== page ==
Bio CH 13

  1. Heredity and gene transfer
    • Offspring acquire traits from parents.
    • Inheritance of chromosomes with Genes.
    • -Genes are segments of DNA that include specific nucleotide sequence (code for proteins/enzymes)
    • Traits are the cumulative effect of proteins, meaning different genes, different traits.
    • Copying of DNA required so genes can be passed to offspring
    • -Egg and sperm transmit these genes (sexual reproduction)
    • Offspring get genes from both parents. DNA is subdivided into chromosomes, except mitochondrial and chloroplast DNA.
  2. Asexual reproduction
    • A single individual is the sole parent that passes its genes to offspring and produces clones (genetically identical)
    • mitosis and asexual reproduction
    • Single-cell organisms divide by copying DNA equally. Somatic products of multicellular organism (buds, fragmentation by mitotic divisions)
  3. Sexual reproduction and meiosis
    • Sexual reproduction results in greater variation and traits than asexual.
    • Two parents create different gene combos which requires meiosis to create sperm and egg.
  4. Homologous chromosomes
    Have same length, centromere position

    Homologous chromosomes have genes that control same characters except femails have homologous x and x (xx) males have one x and one y (xy) and only small parts of x and y are homologous.
  5. Sex Chromosomes
    • X and Y.
    • Men: XY
    • Women: XX
  6. Autosomes
    All other chromosomes besides X and Y.
  7. Human Life cycle and meiosis
    • Somatic cell chromosomes include 46 from two sets of 23. Diploid cells produced from mitosis
    • Gamete cell chromosomes. Single set of 23. Haploid cells produced by meosis.
  8. Meiosis
    a reducing cell division. Halves the number of chromosomes. Occurs in ovaries and testes.
  9. Meiosis I
    Homologous chromosomes are separated. 1 cell->2 cells
  10. Synapsis
    • Homologs attatched along length
    • Produces tetrad- cluster of 4 chromatids
  11. Chiasmata
    • Chromatids cross.
    • Trade segments of DNA with eachother
  12. Independent assortment
    • Metaphase 1: Homologs align at plate. Orientation of homologs is random. 2 posibilities for each maternal/paternal pair. 50/50 chance daughter cells get either.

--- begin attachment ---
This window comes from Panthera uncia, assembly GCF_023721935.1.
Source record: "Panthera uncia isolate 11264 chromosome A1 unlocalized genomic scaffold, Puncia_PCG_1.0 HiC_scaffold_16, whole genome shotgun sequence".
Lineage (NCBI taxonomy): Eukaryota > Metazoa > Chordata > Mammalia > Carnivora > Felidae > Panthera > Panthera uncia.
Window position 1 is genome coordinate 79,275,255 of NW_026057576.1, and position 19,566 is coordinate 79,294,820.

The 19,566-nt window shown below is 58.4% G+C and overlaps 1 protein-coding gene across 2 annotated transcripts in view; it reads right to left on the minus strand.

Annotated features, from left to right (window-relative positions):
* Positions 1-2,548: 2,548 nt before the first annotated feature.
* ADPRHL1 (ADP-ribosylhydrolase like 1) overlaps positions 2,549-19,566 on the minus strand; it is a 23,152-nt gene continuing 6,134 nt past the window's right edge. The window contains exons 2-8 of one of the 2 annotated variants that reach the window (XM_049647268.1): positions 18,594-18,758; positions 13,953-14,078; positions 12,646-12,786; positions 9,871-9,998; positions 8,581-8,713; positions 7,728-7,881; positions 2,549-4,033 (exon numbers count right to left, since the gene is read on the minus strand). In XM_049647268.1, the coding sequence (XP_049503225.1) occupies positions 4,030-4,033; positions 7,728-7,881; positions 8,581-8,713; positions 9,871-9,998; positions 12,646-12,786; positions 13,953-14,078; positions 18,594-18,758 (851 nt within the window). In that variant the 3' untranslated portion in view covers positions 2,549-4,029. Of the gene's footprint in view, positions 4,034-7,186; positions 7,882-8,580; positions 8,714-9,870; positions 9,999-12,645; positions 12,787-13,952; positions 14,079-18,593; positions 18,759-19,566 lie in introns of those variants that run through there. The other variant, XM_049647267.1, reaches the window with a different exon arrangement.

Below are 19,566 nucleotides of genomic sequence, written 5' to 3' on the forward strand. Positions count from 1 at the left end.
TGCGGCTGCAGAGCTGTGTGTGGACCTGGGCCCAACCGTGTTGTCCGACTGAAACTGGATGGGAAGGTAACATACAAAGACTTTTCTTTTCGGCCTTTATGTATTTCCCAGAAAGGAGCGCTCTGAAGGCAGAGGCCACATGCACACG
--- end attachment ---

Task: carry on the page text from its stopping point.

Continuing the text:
• Possible number of combinations of maternal/paternal chromosomes in gametes 223 ≈ 8 x 106
  13. Meiosis II
    • Sister chromatids are separated. 2 cells -> 4 cells
    • Prophase II-spindle forms and attachs to chromosomes
    • Metaphase II chromosomes align at metaphase plate
    • Anaphase II- sister chromatids separated, move to poles
    • Telophase II and cytokinesis- Nuclei form at opposite poles. Four haploid daughter cells produced.
  14. Products of mitosis vs. meiosis
    • Meiosis: chromosome number reduced in daughter cells
    • Mitosis: chromosome number stays the same in daughter cells
    • Meiosis: 4 daughter cells genetically different from parent and from eachother
    • Mitosis: 2 daughter cells genetically identical
  15. Unique events of meiosis
    • Synapsis- duplicated chromosomes with homologs. Tetrad: four associated chromatids. Chiasmata: crossing of non-sister chromatids.
    • Metaphase 1: Homologs align in pairs at metaphase plate.
    • Anaphase 1: Each homolog moves to opposite pole (sister chromatids remain attached)
  16. Sources of Genetic Variation
    • Interdependent assortment of chromosomes: position of homologs at metaphase 1 is random.
    • Crossing-over: Exchange of DNA occurs with chiasmata
    • Random Fertilization: Fusion of one egg and one sperm (out of many). Each egg and sperm genetically different.
  17. Evolutionary adaptation
    • Dependent on genetic variation. Individual variation required for population evolution.
    • Individuals with favorable traits will survive (dependent on environment). Fittest survivors likely to create more offspring. (traits passed on)

    Differential survival changes population. Population changes over time=Evolution.
Card Set
Bio CH 13
Test 2